Amnesty calls for Japan to abolish death penalty

october 1,2012

Leading human rights group Amnesty International is calling on Japan’s government to abolish the death penalty, after the country last week executed a woman for the first time in 15 years.

The 65-year-old woman, Sachiko Eta, was hanged late last week, along with 39-year-old Yukinori Matsuda.

Amnesty International’s Andrew Beswick said the government should take on its commitments to human rights by abolishing the death penalty.

“The death penalty hasn’t been shown to be an effective deterrent against crime and we believe that it’s the ultimate in cruel, inhuman and degrading punishment,” Mr Beswick told Radio Australia’s Connect Asia.

After carrying out no death penalties last year, Japanese authorities have executed seven people this year.

Mr Beswick said the increase may be explained by a high turnover of politicians, with the government having three Justice Ministers in the last 12 months.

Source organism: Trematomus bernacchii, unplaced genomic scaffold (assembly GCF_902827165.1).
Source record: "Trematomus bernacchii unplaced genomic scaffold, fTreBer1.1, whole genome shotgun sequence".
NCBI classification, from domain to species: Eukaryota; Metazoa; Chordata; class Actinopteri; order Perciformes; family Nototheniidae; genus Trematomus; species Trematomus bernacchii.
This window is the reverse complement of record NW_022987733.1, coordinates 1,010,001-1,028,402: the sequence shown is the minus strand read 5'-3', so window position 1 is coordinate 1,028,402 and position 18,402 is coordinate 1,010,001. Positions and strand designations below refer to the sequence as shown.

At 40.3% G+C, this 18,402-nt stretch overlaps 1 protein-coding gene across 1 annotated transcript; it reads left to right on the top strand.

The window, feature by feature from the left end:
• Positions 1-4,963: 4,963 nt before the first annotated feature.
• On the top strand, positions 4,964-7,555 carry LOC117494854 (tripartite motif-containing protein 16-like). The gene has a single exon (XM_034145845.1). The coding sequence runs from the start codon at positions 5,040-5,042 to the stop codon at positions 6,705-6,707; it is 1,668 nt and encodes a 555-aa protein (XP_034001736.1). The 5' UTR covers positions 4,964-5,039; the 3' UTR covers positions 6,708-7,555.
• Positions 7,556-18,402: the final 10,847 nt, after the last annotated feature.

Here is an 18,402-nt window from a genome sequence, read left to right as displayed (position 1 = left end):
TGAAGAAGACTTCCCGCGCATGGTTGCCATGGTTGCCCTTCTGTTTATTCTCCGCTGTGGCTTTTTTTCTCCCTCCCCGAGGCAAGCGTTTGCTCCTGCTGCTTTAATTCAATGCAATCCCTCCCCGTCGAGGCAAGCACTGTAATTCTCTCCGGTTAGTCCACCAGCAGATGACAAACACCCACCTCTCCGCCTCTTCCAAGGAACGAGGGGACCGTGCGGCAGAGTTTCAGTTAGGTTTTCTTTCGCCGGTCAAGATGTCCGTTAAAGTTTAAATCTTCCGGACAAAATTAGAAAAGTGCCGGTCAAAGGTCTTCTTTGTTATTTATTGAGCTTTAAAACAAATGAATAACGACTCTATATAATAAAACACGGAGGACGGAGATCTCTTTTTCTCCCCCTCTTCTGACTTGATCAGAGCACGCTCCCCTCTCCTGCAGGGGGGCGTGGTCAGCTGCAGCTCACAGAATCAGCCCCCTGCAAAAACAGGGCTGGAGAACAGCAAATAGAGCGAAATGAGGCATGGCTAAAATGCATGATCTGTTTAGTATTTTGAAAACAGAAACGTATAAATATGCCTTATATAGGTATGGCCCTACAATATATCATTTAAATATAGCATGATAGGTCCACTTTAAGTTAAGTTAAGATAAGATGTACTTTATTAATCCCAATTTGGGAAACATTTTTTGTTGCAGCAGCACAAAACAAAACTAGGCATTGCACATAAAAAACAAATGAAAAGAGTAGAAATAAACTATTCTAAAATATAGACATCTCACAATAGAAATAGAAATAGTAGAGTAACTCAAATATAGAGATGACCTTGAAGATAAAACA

“I guess what we’re seeing is changes in policy as the politicians change,” Mr Beswick said.

“There are a number of aspects to the death penalty in Japan which are particularly abhorrent including the complete lack of notice for people on death row, and also concerns about the way the system is heavily reliant on confessions.”

Mr Beswick said the Japan Democratic Party pledged to hold a debate on the death penalty and Amnesty hopes to hold them to that.

Since Amnesty first began to campaign against the death penalty 40 years ago, the trend in most countries has been to abolish it, Mr Beswick says.

Last year only 20 out of 198 countries carried out executions.


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